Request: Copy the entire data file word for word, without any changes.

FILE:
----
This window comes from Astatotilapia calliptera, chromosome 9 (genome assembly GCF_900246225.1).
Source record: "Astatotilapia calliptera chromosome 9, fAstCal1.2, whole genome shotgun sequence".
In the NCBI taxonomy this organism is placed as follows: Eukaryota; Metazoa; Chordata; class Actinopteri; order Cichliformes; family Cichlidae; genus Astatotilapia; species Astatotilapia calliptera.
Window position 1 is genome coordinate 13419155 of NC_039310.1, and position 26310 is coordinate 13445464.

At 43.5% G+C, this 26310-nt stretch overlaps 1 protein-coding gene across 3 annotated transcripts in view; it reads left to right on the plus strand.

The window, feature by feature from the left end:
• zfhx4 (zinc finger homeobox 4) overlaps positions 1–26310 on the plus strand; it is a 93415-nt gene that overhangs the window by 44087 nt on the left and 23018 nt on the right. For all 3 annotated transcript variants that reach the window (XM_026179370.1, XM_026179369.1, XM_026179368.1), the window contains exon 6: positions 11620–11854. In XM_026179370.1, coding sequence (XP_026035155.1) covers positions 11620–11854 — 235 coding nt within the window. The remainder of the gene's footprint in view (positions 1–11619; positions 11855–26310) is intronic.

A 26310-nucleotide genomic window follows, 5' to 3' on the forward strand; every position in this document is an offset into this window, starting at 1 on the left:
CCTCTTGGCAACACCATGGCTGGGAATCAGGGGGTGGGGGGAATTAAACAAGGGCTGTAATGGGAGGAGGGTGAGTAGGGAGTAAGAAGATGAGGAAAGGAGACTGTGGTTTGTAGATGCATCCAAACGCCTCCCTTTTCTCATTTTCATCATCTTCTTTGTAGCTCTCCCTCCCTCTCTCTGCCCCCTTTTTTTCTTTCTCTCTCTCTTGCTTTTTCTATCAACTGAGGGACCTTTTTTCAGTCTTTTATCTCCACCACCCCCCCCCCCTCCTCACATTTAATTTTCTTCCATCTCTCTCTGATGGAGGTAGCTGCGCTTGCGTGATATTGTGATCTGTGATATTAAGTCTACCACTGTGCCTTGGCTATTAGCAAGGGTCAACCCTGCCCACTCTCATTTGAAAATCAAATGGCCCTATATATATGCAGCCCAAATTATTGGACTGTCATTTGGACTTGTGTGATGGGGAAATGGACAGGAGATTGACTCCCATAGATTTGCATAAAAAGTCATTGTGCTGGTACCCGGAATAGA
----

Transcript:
This window comes from Astatotilapia calliptera, chromosome 9 (genome assembly GCF_900246225.1).
Source record: "Astatotilapia calliptera chromosome 9, fAstCal1.2, whole genome shotgun sequence".
In the NCBI taxonomy this organism is placed as follows: Eukaryota; Metazoa; Chordata; class Actinopteri; order Cichliformes; family Cichlidae; genus Astatotilapia; species Astatotilapia calliptera.
Window position 1 is genome coordinate 13419155 of NC_039310.1, and position 26310 is coordinate 13445464.

At 43.5% G+C, this 26310-nt stretch overlaps 1 protein-coding gene across 3 annotated transcripts in view; it reads left to right on the plus strand.

The window, feature by feature from the left end:
• zfhx4 (zinc finger homeobox 4) overlaps positions 1–26310 on the plus strand; it is a 93415-nt gene that overhangs the window by 44087 nt on the left and 23018 nt on the right. For all 3 annotated transcript variants that reach the window (XM_026179370.1, XM_026179369.1, XM_026179368.1), the window contains exon 6: positions 11620–11854. In XM_026179370.1, coding sequence (XP_026035155.1) covers positions 11620–11854 — 235 coding nt within the window. The remainder of the gene's footprint in view (positions 1–11619; positions 11855–26310) is intronic.

A 26310-nucleotide genomic window follows, 5' to 3' on the forward strand; every position in this document is an offset into this window, starting at 1 on the left:
CCTCTTGGCAACACCATGGCTGGGAATCAGGGGGTGGGGGGAATTAAACAAGGGCTGTAATGGGAGGAGGGTGAGTAGGGAGTAAGAAGATGAGGAAAGGAGACTGTGGTTTGTAGATGCATCCAAACGCCTCCCTTTTCTCATTTTCATCATCTTCTTTGTAGCTCTCCCTCCCTCTCTCTGCCCCCTTTTTTTCTTTCTCTCTCTCTTGCTTTTTCTATCAACTGAGGGACCTTTTTTCAGTCTTTTATCTCCACCACCCCCCCCCCCTCCTCACATTTAATTTTCTTCCATCTCTCTCTGATGGAGGTAGCTGCGCTTGCGTGATATTGTGATCTGTGATATTAAGTCTACCACTGTGCCTTGGCTATTAGCAAGGGTCAACCCTGCCCACTCTCATTTGAAAATCAAATGGCCCTATATATATGCAGCCCAAATTATTGGACTGTCATTTGGACTTGTGTGATGGGGAAATGGACAGGAGATTGACTCCCATAGATTTGCATAAAAAGTCATTGTGCTGGTACCCGGAATAGA